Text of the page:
Stephen Aron


Teaching Students the Craft of History: A Conversation with Professor Stephen Aron [Video]

A leading authority on the American frontier, Stephen Aron is professor of history at the University of California, Los Angeles. In this brief video, Aron tells why primary sources resonate with college students today. Allowing them to make their own discoveries and learn the craft of history, he says, is critical to training students to be educated human beings.

 


For more information on using primary sources in the classroom, please contact Readex Marketing.

Teaching Students the Craft of History: A Conversation with Professor Stephen Aron [Video]

Historians Describe the Scholarly Impact of the Digitization of Territorial Papers of the United States [Videos]

In the first of these two brief videos, UCLA Professor Stephen Aron explains why his published research on Western U.S. history might require reinterpretation now that Readex is digitizing the Territorial Papers of the United States. The comprehensive new online edition not only dwarfs the amount of content previously available in print form, but also includes intentionally omitted materials.

 

In this second short video, University of Tennessee Professor Daniel Feller clarifies why the new digital edition of Territorial Papers of the United States may provide fresh understandings of the presidency of Andrew Jackson. Researchers previously relying on Clarence Carter’s small sample of selected documents will now have access to an enormous range of newly searchable materials.

 

Historians Describe the Scholarly Impact of the Digitization of Territorial Papers of the United States [Videos]

“The highlight of my conference”: The Readex Breakfast at the 2018 ALA Annual Conference

The Readex-sponsored breakfast presentation continues to be a must-attend event during the American Library Association Annual Conference. In a post-event survey, participants said:

“Always one of the highlights of attending ALA.”

“The Readex breakfast is the highlight of my conference every year.”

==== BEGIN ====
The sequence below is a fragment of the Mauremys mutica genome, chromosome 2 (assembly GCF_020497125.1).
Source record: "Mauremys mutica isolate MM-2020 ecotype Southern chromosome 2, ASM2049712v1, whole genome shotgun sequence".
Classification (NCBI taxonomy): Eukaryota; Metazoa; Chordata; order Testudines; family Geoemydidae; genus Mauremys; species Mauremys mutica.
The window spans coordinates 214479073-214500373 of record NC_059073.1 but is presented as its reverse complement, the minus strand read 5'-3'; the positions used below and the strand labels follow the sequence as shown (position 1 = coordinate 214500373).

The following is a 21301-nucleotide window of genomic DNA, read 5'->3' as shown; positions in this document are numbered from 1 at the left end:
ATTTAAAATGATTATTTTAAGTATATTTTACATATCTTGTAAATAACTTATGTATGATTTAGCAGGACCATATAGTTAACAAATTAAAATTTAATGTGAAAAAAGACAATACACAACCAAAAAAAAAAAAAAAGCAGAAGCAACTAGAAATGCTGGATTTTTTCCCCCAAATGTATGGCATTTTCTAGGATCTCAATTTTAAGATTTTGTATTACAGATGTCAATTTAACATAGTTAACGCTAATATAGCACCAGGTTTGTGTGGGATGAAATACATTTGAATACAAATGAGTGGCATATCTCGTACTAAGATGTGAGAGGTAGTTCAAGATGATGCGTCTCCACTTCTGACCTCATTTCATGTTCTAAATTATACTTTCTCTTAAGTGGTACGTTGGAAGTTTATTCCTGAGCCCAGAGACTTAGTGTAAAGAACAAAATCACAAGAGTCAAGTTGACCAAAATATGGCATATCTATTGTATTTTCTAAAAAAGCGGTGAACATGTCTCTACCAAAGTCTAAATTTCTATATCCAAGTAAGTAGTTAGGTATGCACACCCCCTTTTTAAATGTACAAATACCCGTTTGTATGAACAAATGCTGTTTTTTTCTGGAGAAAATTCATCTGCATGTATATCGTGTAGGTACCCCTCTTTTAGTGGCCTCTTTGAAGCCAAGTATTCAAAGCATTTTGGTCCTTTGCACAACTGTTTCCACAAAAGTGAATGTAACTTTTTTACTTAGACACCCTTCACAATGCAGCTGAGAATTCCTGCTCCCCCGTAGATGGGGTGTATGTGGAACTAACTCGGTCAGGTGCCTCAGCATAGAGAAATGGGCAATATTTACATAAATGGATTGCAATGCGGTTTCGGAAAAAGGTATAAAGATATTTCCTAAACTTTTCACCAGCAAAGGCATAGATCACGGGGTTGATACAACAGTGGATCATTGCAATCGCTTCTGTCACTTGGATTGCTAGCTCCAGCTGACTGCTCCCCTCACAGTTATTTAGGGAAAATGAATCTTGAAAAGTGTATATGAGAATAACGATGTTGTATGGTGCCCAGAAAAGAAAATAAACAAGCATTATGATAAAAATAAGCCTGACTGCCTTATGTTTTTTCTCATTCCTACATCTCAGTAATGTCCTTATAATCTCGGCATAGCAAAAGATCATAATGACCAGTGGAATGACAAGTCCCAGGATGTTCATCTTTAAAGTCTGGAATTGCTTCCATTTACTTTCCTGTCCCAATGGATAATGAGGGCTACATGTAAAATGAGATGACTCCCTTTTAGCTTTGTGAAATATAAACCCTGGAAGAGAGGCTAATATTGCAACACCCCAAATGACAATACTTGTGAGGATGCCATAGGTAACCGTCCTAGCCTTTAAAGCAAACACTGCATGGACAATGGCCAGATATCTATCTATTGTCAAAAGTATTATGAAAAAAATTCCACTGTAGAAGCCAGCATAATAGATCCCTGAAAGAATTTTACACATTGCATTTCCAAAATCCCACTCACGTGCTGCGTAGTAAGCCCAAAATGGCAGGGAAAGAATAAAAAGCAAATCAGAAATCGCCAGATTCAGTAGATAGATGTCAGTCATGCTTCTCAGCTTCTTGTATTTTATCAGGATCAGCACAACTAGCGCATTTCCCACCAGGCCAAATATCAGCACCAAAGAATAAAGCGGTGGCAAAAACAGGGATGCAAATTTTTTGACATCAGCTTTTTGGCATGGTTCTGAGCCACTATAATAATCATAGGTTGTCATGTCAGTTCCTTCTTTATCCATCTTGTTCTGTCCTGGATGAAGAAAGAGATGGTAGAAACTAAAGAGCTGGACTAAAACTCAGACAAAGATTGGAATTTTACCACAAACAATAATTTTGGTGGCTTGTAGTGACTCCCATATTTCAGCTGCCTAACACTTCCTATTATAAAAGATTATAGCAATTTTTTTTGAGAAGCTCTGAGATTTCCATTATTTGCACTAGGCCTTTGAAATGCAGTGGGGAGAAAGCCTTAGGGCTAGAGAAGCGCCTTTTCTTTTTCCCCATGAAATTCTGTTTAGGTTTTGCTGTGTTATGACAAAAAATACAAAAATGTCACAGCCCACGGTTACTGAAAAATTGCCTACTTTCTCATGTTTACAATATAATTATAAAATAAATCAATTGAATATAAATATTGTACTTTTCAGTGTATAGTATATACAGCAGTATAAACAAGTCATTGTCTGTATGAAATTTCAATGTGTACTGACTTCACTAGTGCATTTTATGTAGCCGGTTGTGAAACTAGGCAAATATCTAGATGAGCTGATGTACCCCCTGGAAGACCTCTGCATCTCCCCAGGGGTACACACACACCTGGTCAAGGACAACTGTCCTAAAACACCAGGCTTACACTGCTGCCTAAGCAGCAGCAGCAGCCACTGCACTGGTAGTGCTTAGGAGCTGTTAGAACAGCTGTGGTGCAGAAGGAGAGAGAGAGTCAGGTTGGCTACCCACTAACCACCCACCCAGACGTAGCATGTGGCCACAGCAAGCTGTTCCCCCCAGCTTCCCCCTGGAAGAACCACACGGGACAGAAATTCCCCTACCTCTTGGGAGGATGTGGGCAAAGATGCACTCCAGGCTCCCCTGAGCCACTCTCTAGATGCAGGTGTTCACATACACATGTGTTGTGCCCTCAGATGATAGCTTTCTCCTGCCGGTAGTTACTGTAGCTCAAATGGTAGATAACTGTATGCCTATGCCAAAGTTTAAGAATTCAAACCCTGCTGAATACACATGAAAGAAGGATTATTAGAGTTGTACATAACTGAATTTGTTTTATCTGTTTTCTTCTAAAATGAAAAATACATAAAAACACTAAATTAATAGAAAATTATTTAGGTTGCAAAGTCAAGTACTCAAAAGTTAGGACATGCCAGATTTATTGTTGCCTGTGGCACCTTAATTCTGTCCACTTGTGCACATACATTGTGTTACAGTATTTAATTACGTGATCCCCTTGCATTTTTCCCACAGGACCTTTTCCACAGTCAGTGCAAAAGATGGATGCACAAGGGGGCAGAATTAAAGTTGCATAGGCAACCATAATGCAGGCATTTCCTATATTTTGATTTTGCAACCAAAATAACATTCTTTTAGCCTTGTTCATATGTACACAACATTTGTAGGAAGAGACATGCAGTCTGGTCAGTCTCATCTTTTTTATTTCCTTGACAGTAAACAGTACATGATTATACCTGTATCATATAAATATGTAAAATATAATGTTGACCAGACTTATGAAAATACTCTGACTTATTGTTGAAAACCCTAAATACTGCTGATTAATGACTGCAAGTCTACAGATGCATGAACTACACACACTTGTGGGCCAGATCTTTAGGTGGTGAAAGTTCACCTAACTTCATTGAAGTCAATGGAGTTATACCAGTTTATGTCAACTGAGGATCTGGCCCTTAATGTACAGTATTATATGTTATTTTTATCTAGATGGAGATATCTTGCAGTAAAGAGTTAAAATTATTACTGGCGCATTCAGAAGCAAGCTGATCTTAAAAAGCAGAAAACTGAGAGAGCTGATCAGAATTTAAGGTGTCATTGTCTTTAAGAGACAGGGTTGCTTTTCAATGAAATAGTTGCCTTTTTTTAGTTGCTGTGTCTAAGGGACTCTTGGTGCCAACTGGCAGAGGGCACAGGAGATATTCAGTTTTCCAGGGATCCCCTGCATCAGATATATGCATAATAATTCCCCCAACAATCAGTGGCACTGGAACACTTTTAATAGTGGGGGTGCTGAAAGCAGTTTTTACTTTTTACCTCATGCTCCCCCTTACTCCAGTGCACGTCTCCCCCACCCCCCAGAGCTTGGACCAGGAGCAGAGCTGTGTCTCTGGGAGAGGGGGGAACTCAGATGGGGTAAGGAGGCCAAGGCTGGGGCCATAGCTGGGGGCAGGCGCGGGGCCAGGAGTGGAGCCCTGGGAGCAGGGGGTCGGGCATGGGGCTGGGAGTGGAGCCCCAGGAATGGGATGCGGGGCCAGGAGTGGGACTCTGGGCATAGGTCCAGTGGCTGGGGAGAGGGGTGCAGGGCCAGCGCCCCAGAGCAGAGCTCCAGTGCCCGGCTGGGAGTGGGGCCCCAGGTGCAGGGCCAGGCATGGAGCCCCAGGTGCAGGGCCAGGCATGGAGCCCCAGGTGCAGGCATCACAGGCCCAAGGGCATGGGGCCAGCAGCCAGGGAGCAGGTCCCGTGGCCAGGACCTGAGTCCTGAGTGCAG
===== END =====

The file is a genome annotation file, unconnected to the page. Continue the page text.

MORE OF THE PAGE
“Thanks for not shying away from possibly controversial topics. The speakers are always good.”

Invite for Blog Post ALA 2018 Highlights.JPGOn Sunday, June 24 in New Orleans, Prof. Stephen Aron—a leading authority on the American frontier—presented an alternative history of the Louisiana Territory in a fascinating talk titled “When Indians and Americans Got Along.”

Aron, professor of history and Robert N. Burr Chair at the University of California, Los Angeles, described a period of U.S. history in which Americans and Indians found common ground—at least for a time. He emphasized that the alternative history he describes actually happened, unlike “alternate history”—a genre of fiction in which one or more historical events have a different outcome from what really occurred.

Aron is currently writing a book with the working title Can We All Get Along: An Alternative History of the American West.  Throughout his research, Aron has drawn on digital primary documents, including those in Readex collections:

 

 

View the full presentation.

“The highlight of my conference”: The Readex Breakfast at the 2018 ALA Annual Conference

‘When Indians and Americans Got Along’ – Announcing the Readex Breakfast at the 2018 ALA Annual Conference

On Sunday, June 24, Readex will host a special breakfast presentation titled “When Indians and Americans Got Along: An Alternative History of the Louisiana Territory.” An open discussion will follow the talk by Stephen Aron, professor of history and Robert N. Burr Chair at the University of California, Los Angeles.

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About the Presentation

In this enlightening talk, Prof. Aron—a leading authority on the American frontier—disputes textbook histories that treat the ejection of Indians from their lands as inevitable and relations between native peoples and American pioneers as unremittingly hostile. Aron’s spirited presentation uncovers an alternative history in which some Indian and American migrants to Spanish Louisiana, including most famously Daniel Boone, overcame their enmities and cordially cohabited.

Drawing on Spanish colonial records and the Territorial Papers of the United States, Aron explores how former enemies found common ground in the 1790s and how generally friendly interactions continued after the Louisiana Purchase transferred the territory to the United States. But in the decade after the War of 1812, he explains, amicable relations gave way to pressure from a new group of settlers and to the demands of “American democracy.” These changes challenged the authority of territorial officials like William Clark and paved the trail for Indian removals to and through the Louisiana Territory.

About the Speaker

‘When Indians and Americans Got Along’ – Announcing the Readex Breakfast at the 2018 ALA Annual Conference

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